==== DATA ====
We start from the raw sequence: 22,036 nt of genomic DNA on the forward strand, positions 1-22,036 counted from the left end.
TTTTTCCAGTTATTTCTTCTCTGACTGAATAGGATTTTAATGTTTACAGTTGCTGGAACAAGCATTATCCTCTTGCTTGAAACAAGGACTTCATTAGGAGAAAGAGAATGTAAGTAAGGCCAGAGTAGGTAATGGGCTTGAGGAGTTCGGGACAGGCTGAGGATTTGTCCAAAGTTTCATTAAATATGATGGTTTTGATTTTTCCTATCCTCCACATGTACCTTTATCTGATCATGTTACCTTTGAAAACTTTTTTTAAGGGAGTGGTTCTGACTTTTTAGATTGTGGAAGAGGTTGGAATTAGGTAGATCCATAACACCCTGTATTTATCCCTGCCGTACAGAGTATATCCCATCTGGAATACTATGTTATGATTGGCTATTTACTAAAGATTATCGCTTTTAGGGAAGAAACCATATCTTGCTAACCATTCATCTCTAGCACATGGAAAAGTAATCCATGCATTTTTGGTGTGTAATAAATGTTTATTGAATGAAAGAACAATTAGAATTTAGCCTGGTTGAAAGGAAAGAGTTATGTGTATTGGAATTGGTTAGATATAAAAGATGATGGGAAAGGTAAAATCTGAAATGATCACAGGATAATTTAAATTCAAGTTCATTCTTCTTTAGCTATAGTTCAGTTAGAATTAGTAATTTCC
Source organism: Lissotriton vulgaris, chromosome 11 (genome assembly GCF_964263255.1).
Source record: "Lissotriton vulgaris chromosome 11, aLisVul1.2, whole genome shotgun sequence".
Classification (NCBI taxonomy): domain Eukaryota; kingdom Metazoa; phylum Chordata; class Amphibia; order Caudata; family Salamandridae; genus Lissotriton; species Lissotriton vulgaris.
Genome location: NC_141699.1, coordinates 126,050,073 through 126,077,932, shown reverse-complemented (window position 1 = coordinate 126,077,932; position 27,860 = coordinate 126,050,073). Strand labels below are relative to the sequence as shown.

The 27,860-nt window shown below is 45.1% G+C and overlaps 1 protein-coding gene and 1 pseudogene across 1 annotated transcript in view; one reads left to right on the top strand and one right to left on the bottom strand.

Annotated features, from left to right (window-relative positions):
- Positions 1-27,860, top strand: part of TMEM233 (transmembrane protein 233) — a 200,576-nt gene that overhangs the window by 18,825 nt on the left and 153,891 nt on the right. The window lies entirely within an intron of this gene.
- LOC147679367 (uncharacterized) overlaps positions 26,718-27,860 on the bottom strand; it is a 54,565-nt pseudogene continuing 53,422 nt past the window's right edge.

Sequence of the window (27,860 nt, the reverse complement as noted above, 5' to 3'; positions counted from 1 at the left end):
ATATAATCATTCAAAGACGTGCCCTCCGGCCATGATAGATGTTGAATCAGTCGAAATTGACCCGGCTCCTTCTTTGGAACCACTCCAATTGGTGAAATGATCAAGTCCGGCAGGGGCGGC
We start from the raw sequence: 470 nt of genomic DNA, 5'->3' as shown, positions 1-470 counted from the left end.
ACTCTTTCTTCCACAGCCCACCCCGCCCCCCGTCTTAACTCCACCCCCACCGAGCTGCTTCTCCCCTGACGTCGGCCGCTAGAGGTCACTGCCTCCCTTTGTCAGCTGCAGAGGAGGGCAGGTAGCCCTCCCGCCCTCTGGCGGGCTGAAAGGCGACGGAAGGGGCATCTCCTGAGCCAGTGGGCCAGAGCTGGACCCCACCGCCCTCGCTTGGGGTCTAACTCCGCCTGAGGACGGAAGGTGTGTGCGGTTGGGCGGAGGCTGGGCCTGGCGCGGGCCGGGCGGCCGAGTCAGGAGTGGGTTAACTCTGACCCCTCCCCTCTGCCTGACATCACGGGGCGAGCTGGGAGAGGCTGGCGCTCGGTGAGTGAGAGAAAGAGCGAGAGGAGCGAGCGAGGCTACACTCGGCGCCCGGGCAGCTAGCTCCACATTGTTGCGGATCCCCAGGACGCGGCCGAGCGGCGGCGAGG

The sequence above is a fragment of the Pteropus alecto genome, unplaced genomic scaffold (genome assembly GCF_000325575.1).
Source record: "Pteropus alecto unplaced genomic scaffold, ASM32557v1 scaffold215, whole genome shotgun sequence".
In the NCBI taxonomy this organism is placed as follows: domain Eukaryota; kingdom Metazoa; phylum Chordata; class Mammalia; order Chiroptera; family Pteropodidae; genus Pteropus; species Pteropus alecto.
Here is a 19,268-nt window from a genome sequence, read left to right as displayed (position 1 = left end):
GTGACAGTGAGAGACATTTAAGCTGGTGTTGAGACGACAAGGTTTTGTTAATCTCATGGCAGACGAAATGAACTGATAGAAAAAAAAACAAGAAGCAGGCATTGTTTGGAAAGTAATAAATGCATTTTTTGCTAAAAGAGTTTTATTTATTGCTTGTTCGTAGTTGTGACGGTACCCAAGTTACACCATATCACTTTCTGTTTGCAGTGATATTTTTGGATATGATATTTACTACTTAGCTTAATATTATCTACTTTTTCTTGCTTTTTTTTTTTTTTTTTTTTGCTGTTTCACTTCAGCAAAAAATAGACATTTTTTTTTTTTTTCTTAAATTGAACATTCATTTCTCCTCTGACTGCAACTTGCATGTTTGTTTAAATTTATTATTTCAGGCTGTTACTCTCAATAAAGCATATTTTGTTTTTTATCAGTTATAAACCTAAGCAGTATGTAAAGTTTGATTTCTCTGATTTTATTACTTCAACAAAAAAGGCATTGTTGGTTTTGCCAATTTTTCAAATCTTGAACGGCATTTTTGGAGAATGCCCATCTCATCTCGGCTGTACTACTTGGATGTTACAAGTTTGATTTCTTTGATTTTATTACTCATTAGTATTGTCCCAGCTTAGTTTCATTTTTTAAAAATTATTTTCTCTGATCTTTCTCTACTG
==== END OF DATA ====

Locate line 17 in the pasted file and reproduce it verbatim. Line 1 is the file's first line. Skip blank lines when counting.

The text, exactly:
In the NCBI taxonomy this organism is placed as follows: domain Eukaryota; kingdom Metazoa; phylum Chordata; class Mammalia; order Chiroptera; family Pteropodidae; genus Pteropus; species Pteropus alecto.